‘Sopranos’ Actor Signs New Book Tonight
By DONNA BALANCIA
New York City in the 1970s was a rough place for a kid. In a time before cell phones and social media, it was easy to find trouble and hard to make friends. In “The Perfume Burned His Eyes,” a first novel from Michael Imperioli, we live the protagonist’s vulnerability and learn with him to roll with the punches.
“The Perfume Burned His Eyes” is a funny and real look at 1970s life in New York City as seen through the eyes of an awkwardly sweet teen protagonist named Matthew. Author Imperioli poignantly captures an often-forgotten time in our society while sweetly embracing the evolution of our culture through well-drawn characters and solid writing.
Imperioli’s New York Experiences
The 16-year-old protagonist, Matthew, is trying to come into his own, despite his offbeat role models and a society that doesn’t value the opinions or feelings of young people.
Matthew is uprooted from Queens to Manhattan when his mother comes into an unexpected inheritance. And while the move is a bit upsetting at first, it’s in Manhattan where Matthew grows up. He meets a girl in his new private school who would teach him some ways of the world, and he meets — and goes on to be an assistant of sorts — for a punk rock star in the building where he lives.
Imperioli Pays Tribute to Lou Reed
Those who knew Lou Reed said he was artistic and irascible, with a wry and low-key sense of humor. But If Lou Reed were alive today, he might actually even crack a smile over the way-out literary portait Imperioli paints of our true progenitor of punk rock. In real life, Imperioli said he became friendly with Reed. The character sketch he draws of the punker is purely caricature, but does yield insights into the life of a manic and somewhat spiritual musician living in Manhattan with his transgender girlfriend.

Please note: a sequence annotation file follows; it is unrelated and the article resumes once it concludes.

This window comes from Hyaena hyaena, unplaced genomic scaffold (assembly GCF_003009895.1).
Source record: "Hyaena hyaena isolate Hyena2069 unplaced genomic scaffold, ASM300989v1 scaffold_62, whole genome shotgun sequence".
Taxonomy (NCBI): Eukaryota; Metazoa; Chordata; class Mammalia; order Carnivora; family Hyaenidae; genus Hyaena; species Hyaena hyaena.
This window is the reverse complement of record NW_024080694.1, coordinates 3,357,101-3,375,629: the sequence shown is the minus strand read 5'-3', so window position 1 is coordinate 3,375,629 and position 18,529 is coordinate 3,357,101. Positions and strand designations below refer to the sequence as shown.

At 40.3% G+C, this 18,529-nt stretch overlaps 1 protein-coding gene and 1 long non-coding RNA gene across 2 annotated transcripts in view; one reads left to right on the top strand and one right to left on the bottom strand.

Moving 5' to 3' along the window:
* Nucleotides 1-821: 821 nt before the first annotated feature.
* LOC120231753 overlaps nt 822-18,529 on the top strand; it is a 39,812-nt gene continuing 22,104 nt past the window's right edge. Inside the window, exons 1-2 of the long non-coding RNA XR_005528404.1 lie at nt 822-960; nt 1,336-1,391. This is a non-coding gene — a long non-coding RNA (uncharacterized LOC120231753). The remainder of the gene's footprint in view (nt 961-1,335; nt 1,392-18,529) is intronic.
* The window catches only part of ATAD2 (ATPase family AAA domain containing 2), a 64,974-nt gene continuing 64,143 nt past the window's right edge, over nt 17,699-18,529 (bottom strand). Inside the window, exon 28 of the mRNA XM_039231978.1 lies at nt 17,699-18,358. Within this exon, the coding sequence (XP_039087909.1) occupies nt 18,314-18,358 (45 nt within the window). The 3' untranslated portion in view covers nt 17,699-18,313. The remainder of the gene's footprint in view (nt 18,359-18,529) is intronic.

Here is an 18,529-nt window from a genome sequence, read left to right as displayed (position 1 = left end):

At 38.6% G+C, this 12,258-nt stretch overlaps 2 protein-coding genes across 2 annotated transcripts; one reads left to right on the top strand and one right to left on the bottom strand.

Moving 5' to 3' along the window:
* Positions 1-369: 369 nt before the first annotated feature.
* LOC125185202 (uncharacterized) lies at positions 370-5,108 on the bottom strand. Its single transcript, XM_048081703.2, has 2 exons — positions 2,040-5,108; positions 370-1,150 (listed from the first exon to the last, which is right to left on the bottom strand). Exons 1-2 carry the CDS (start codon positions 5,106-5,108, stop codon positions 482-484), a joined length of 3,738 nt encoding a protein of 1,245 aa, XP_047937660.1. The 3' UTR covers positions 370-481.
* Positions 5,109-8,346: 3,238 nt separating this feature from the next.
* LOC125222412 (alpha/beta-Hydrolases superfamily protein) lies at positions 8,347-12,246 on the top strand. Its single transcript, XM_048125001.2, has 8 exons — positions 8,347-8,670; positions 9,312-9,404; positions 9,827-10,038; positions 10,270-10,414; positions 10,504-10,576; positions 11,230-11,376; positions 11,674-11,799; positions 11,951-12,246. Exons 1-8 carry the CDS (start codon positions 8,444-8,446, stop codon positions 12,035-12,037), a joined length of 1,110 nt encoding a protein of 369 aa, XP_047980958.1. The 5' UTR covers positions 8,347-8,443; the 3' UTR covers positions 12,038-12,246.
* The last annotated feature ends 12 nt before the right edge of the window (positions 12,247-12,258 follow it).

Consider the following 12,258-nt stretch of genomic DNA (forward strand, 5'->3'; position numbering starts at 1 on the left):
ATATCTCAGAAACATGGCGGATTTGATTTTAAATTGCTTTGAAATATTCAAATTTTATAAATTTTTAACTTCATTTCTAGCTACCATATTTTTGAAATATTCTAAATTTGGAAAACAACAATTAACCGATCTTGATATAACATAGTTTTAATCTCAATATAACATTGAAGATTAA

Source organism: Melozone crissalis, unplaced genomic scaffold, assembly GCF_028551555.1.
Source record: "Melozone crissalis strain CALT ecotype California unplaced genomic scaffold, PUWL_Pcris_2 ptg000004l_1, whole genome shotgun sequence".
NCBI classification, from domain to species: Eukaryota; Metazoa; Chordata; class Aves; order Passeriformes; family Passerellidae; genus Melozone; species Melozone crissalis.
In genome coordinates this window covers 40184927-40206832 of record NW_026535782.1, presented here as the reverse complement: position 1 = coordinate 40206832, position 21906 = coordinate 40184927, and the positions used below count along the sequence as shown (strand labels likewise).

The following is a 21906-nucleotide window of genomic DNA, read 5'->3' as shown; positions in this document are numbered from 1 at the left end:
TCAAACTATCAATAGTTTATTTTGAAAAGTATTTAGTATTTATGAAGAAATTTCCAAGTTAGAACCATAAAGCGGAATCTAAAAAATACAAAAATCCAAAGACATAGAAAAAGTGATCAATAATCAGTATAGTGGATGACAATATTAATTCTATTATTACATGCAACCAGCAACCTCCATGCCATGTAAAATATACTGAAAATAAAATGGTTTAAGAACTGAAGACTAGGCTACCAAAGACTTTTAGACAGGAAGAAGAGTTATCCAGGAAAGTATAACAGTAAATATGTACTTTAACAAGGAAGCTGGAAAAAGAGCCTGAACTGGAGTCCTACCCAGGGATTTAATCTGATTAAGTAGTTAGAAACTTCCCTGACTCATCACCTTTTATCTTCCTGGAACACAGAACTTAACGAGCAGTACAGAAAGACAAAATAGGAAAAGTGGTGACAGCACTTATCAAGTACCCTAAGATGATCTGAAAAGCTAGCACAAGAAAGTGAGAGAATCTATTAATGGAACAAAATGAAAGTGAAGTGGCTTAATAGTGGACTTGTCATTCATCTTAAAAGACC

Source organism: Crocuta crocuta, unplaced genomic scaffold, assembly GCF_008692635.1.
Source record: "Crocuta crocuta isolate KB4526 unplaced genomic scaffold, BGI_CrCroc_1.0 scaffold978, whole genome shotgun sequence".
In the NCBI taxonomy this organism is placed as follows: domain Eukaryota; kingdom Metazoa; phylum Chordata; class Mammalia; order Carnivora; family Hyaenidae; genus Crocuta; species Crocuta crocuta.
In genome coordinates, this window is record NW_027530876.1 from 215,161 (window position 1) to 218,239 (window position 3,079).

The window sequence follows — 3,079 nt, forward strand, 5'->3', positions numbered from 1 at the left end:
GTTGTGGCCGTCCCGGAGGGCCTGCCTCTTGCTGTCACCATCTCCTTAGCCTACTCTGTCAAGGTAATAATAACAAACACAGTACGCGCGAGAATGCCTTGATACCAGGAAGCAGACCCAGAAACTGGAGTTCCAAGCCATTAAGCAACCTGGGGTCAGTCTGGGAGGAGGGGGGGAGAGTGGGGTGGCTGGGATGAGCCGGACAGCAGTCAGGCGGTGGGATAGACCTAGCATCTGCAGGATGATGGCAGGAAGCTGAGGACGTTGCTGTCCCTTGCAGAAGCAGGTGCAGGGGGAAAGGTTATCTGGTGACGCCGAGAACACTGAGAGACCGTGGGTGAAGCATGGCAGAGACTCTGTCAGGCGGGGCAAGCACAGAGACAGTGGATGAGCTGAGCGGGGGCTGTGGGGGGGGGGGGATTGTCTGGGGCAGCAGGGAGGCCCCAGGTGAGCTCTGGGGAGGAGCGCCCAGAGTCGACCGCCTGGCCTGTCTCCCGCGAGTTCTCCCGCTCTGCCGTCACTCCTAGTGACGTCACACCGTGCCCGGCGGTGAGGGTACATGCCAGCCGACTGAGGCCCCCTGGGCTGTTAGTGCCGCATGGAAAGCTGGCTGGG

Imperioli’s experience as an actor, producer and director have served him well as a novelist. His writing is visual but also conveys the true language of the 1970s streets of New York City. He transports the reader to an important time and place in our culture that are continually overlooked. Few with the exception of Martin Scorsese, can ably set New York City as a character in and of itself, or capture our simultaneous love-hate for the city where it all started.
There are many similarities between the lead character and the author, who has said his first book is not autobiographical. But the author’s descriptions of his surroundings and character Matthew’s sense of wonder and reluctant acceptance for his experiences and new relationships are undeniably intertwined.
“The Perfume Burned His Eyes” is a page-turning read that brings us back to a time when life was experienced not through second-hand social media and cell phones but instead with our real senses. This unique coming-of-age piece is a satisfying and strong first novel by a truly creative artist.
Imperioli will be on hand to discuss and and sign copies of The Perfume Burned His Eyes at the West Hollywood Library tonight.